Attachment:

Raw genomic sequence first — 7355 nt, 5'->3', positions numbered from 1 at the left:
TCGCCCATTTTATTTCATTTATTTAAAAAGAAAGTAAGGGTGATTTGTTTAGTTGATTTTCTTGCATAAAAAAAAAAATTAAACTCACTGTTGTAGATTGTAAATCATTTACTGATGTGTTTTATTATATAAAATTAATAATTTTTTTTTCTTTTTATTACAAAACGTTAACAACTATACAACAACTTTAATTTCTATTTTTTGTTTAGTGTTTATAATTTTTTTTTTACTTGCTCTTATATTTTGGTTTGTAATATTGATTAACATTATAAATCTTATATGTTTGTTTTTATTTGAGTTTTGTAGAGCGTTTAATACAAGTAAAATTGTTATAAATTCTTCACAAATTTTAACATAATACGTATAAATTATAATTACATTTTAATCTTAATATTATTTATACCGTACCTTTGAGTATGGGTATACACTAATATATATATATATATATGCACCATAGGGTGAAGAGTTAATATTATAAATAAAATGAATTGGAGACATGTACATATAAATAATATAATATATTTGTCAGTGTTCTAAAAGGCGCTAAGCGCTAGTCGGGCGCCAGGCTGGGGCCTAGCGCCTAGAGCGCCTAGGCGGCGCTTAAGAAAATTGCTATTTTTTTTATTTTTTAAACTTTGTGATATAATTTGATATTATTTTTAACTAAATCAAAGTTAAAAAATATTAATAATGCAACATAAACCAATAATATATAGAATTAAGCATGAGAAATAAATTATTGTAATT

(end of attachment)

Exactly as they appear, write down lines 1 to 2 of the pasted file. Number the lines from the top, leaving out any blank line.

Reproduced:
Raw genomic sequence first — 7355 nt, 5'->3', positions numbered from 1 at the left:
TCGCCCATTTTATTTCATTTATTTAAAAAGAAAGTAAGGGTGATTTGTTTAGTTGATTTTCTTGCATAAAAAAAAAAATTAAACTCACTGTTGTAGATTGTAAATCATTTACTGATGTGTTTTATTATATAAAATTAATAATTTTTTTTTCTTTTTATTACAAAACGTTAACAACTATACAACAACTTTAATTTCTATTTTTTGTTTAGTGTTTATAATTTTTTTTTTACTTGCTCTTATATTTTGGTTTGTAATATTGATTAACATTATAAATCTTATATGTTTGTTTTTATTTGAGTTTTGTAGAGCGTTTAATACAAGTAAAATTGTTATAAATTCTTCACAAATTTTAACATAATACGTATAAATTATAATTACATTTTAATCTTAATATTATTTATACCGTACCTTTGAGTATGGGTATACACTAATATATATATATATATATGCACCATAGGGTGAAGAGTTAATATTATAAATAAAATGAATTGGAGACATGTACATATAAATAATATAATATATTTGTCAGTGTTCTAAAAGGCGCTAAGCGCTAGTCGGGCGCCAGGCTGGGGCCTAGCGCCTAGAGCGCCTAGGCGGCGCTTAAGAAAATTGCTATTTTTTTTATTTTTTAAACTTTGTGATATAATTTGATATTATTTTTAACTAAATCAAAGTTAAAAAATATTAATAATGCAACATAAACCAATAATATATAGAATTAAGCATGAGAAATAAATTATTGTAATT